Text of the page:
Help on Live Sectioning- batch processing


#1

Hello Everyone,

I am an medical student with little knowledge of C++ & 0 knowledge of 3d softwares. So gurus & experts please bear with me.

I need to know how to:-
convert STL file (or any other 3d format suited for this purpose) into a series of cross-section images, as in the case of live-sectioning, using scripting/programming.

To better understand my needs, take a look at this image.

Let us assume a vector V, perpendicular to which is the sectioning plane we need.
“v_co-ordinate” is the z co-ordinate of tail of V vector, origin by default
"v_angle" is angle of V from xy plane, 90 degree by default
"v_magnitude" is the distance along V vector at which the section plane must be plotted/obtained/read

I need guidance for writing something like this-

    int split_3d_object(char *fileName, float v_magnitude, float v_co-ordinate=0, float v_angle=90)
    {    //fileName is name of source STL file
        
        /*
         code to get a single cross section (in .jpg or any other format)
         & I can apply for loop, so don't bother with that :P
        */
     return 0;
    }

The output image should look something like this.
but it is extremely important that user can define orientation of sectioning plane.

I researched a little more & learned ways to automate live sectioning in CATIA, but I need to
do it via script for implementation purposes.
I am open to any programming language & any 3d software for getting this done.


(Menno Deij - van Rijswijk) #2

For some reason your image links do not work here.


(Dale Fugier) #3

What is “live sectioning?”

What will you do with the results of sectioning? When sectioning meshes, you are going to end up with one or more polylines…

You image attachments don’t work here either. A sample model might be nice (too)…


#4

Here’s the link to the images

  1. http://postimg.org/image/k2627c7a5/
  2. http://fullbodymriscan.com/wp-content/uploads/2013/11/Full-Body-MRI.jpg

thanks for the alert :slight_smile:


#5

Wow & I thought you people were actually good for help . . .


#6

Well, first of all 3D models are not like medical imaging. Medical imaging takes a series of “slices” through human tissue and creates an image file for each slice, with the range from black to white indicating differences in density. Those images do not constitute a 3D model file, there is software available to convert from a set of image files (such as an MRI) to a 3D model format, but the user still needs to decide what density threshold will form the “shell” of the model - depending whether you want to see bone, soft tissue, etc.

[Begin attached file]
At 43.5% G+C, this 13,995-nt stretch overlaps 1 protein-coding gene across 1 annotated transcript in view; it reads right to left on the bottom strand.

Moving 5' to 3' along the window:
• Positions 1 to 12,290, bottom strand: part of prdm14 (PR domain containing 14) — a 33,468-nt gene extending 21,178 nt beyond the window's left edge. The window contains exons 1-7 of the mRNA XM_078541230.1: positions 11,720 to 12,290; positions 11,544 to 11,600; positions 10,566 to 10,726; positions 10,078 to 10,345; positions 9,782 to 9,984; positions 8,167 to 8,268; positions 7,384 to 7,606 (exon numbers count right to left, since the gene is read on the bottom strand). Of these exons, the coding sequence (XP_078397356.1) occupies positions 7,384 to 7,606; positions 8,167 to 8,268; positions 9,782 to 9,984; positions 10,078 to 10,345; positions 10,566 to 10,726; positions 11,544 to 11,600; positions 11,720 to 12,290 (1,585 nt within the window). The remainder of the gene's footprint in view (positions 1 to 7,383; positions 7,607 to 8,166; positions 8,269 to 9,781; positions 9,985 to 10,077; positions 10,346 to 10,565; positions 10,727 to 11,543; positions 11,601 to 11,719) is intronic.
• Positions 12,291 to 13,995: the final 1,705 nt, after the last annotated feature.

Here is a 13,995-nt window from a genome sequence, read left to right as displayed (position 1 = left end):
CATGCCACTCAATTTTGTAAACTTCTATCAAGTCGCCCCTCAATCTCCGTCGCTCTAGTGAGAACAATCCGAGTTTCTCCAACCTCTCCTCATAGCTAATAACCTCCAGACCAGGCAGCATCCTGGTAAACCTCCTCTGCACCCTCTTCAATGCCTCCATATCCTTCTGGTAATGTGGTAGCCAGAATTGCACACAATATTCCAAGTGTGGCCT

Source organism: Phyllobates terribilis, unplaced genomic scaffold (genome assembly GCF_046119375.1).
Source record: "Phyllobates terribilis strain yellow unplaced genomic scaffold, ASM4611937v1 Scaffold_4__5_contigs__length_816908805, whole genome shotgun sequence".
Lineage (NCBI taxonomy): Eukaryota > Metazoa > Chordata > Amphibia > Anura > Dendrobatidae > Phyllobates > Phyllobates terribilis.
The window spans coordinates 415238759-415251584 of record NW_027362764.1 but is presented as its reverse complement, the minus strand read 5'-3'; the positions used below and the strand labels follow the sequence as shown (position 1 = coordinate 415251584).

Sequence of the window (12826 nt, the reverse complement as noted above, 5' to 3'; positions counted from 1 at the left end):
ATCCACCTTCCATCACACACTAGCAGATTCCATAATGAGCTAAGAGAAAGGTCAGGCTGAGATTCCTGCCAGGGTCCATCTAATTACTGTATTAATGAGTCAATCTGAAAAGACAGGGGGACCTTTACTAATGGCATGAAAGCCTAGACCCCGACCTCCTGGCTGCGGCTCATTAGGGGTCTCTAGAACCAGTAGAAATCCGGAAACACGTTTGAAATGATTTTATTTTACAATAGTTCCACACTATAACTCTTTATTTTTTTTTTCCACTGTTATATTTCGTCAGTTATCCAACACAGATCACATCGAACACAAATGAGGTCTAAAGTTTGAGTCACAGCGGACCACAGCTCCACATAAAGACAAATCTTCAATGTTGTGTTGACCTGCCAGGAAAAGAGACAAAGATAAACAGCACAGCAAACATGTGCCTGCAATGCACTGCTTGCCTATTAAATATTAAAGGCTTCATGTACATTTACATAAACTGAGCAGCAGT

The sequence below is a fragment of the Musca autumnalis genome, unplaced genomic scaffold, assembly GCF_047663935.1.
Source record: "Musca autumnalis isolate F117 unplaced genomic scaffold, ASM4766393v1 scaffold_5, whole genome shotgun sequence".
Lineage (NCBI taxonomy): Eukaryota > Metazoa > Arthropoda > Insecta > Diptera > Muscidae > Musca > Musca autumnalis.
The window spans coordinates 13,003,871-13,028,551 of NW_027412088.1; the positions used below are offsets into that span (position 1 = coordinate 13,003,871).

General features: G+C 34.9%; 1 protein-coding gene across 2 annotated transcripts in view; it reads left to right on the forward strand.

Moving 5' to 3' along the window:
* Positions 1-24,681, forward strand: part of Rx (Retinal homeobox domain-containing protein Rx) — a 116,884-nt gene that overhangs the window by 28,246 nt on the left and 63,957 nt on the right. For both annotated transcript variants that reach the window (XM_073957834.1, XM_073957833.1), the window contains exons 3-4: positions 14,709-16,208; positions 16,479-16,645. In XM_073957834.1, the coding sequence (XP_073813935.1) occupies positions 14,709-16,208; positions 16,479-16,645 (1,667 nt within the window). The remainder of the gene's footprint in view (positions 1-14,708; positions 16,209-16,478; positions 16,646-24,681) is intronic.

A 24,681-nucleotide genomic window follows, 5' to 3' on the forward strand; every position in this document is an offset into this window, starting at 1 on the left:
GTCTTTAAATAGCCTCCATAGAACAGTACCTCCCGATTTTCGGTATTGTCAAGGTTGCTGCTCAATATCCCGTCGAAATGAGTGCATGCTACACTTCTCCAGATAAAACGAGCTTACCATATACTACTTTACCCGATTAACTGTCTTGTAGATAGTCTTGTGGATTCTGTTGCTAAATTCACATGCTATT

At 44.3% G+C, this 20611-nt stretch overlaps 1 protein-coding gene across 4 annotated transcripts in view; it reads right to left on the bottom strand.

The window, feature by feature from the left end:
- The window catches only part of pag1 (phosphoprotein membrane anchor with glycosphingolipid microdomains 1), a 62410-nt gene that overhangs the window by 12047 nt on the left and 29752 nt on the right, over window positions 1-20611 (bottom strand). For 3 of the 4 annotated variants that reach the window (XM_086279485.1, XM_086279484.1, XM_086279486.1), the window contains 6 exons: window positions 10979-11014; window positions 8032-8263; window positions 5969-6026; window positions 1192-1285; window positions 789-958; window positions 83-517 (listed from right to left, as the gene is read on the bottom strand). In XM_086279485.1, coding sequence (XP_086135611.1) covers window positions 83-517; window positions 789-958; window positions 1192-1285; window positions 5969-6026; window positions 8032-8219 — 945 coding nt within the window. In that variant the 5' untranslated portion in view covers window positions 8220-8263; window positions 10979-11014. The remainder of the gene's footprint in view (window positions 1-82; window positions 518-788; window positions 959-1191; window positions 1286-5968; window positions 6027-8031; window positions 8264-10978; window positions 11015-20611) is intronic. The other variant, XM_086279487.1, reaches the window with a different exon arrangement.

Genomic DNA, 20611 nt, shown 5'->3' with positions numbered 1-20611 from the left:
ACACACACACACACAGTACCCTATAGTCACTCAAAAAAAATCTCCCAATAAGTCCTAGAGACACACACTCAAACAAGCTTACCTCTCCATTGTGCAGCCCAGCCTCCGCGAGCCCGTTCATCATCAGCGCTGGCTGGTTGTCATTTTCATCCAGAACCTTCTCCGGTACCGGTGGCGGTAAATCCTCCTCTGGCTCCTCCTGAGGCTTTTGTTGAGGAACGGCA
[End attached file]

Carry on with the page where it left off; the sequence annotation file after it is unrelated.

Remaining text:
A 3D CAD model such is produced by Rhino or other software is just a “shell”. It is an outer skin (often closed, but not required) that represents the outer surface of the object. This outer skin can be represented by mathematically defined surfaces (BRep or Boundary Representation), Polygon meshes (such as an STL) or Subdivision surfaces (sort of like a hybrid between meshes and surfaces). None of these methods of representation have any “material” inside the shell, they are just a boundary that encloses space.
There is a 4th method of representing objects in 3D, that would be Voxels, which are perhaps best described as 3D pixels. This might be the only way to accurately represent a real medical scan with differing interior densities. Rhino, like most 3D CAD software, does not support voxels currently.

In any case, if you have an STL, you can certainly slice it in any way you want in Rhino, either manually with standard Rhino commands like Contour, or by using with scripting to automate the task. For “dynamic” sectioning, it should be possible to use the Grasshopper plug-in in Rhino, whereby you could set up a definition which could control angle, number of slices etc and see a real-time preview as you change the parameters. But in any case with an STL (or any other “shell” model) you will only have the outer boundaries of each slice.

HTH, --Mitch


#7

Thanks @Helvetosaur. Shallow of me for mockery :frowning:


#8

It’s possible to cancel posts in here if you really feel bad :smile:


(Menno Deij - van Rijswijk) #9

Maybe you have more luck with the open source ITK toolkit, see

http://www.itk.org/

It seems to be more suited to your needs if I read your and @Helvetosaur’s messages correctly.